As if I were composed of dust and air,
The shape confronting me upon the stair
(Athlete of shadow, lighted by a stain
On its disjunctive breast–I saw it plain–)
Moved through my middle flesh. I turned around,
Shaken and it was marching without sound
Beyond the door; and when my hand was taken

From my mouth to beat the standing heart, I cried
My distant name, thinking myself had died.
One moment I was entered; one moment then
I knew a total century of pain
Between the twinkling of two thoughts. The ghost
Knocked on my ribs, demanding, “Host! Host!
I am diseased with motion. Give me bread
Before I quickly go. Shall I be fed?”
Yielding, I begged of him: “Partake of me.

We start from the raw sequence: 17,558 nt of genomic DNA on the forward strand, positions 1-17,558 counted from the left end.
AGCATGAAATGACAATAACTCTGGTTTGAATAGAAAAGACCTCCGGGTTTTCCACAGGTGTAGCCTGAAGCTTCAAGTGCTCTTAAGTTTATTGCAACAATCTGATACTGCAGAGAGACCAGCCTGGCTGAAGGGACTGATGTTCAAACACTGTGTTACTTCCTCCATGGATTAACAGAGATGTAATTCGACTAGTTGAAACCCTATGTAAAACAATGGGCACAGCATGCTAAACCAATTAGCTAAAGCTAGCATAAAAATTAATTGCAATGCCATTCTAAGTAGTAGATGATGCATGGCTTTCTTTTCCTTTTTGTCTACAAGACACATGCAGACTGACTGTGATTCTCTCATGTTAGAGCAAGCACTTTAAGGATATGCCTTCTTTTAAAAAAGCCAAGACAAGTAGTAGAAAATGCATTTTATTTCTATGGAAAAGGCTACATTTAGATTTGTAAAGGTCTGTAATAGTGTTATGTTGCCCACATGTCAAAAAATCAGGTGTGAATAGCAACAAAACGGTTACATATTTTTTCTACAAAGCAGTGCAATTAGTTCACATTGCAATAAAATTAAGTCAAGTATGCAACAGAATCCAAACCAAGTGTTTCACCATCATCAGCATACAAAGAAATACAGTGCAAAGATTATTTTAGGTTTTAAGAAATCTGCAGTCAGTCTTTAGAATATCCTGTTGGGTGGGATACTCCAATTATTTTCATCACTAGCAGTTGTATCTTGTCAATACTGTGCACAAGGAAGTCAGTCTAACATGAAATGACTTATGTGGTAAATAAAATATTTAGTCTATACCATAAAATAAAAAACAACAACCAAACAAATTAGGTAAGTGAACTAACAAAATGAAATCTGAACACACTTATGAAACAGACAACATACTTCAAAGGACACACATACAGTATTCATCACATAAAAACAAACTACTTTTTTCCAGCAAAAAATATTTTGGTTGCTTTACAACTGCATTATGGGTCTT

Whatever runneth from the artery,
This body and its unfamiliar wine,
Stored in whatever dark of love, are thine.”
But he denied me, saying, “Every part
of thee is given, yea, thy flesh, thy heart.”

Analysis, meaning and summary of Stanley Kunitz's poem Master And Mistress

1 Comment

  1. Sarah says:

    This poem, above all, is my favorite from Mr. Kunitz. He sounds tired, and angry and sad. There is so much emotion in this poem. It is truly a work of art.

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